Denial, in every generation: 2007, 1963, the 30s, the 1890s, the 1850s. My point being that, in every generation, the members of the dominant group have said there is no problem, and in every generation, without fail, we have been wrong. And in every generation, people of color, those who were the targets of that oppression and subordination, have said there is a problem, and in every generation,
without fail, they have been right.
For more on forgetting and the consequences of a poor grasp of history, see “The Tea Party’s Toxic Take on History” (Salon) by Ron Rosenbaum, and “Glenn Beck’s Partisan Historians” (Slate) by Michael Lind.

2. The white privilege of forgetting. Wise says, “Victims have long memories… But those who create that victimization have short memories. We [white people] have the luxury of forgetting.” I thought this dovetailed nicely with a book I just finished, Adam Hochschild’s King Leopold’s Ghost (1998). Hochschild (coincidentally, co-founder & early editor of Mother Jones) has a whole section devoted to the “politics of forgetting,” which in this case means forgetting the mass murder of some 10 million Congolese Africans at the turn of the 20th century.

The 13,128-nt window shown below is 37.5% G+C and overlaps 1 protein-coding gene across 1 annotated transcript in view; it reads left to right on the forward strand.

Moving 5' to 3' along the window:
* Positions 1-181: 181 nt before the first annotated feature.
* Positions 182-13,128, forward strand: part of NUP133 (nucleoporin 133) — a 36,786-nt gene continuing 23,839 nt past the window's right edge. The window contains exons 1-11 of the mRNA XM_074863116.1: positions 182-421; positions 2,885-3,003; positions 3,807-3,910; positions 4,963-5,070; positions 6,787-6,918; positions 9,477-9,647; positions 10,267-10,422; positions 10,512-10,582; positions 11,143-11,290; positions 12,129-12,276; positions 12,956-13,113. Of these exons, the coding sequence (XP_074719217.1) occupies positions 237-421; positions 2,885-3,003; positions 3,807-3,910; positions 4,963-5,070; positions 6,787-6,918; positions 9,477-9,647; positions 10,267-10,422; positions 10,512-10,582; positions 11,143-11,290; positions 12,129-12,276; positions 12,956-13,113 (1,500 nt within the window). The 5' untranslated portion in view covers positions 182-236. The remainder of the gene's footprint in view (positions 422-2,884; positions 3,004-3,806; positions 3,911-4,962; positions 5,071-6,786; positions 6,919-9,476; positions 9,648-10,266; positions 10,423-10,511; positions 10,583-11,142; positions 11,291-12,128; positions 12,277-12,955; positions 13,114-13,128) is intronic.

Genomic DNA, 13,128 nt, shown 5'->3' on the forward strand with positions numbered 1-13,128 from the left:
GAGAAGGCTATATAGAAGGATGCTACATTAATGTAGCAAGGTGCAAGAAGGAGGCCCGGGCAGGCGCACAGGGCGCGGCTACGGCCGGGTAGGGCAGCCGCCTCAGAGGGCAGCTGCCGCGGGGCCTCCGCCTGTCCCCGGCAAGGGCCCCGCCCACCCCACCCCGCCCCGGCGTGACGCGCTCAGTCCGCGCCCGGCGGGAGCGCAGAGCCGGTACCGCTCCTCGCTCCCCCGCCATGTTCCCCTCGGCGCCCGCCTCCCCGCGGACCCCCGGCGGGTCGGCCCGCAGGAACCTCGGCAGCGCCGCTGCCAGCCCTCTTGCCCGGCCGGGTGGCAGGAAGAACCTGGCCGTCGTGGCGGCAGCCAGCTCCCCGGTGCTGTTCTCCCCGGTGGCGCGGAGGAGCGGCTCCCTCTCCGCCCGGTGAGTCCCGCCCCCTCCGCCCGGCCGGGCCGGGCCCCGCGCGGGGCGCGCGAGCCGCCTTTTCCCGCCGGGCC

The story told in King Leopold’s Ghost has something for everyone: tragic heroes, back-room political intrigue, crazy familial squabbles — even “one of the most successful feats of pimpery of all time!” Hochschild’s details Belgium’s King Leopold II and his almost single-handed conquest of the Congo (with, of course, the aid & complicity of the U.S. and most of Europe). I, like Hochschild before researching this book, knew very little of this “forgotten holocaust,” save for tidbits of information gleaned from a cursory knowledge of Joseph Conrad. After Leopold’s mad grab for Africa, he personally net $1.1 billion from ivory & rubber trade (begotten from a cruel forced-labor system, not to mention the extermination of half of the indigenous population of the Congo. “The horror! The horror!” Terrible history, but an incredible book.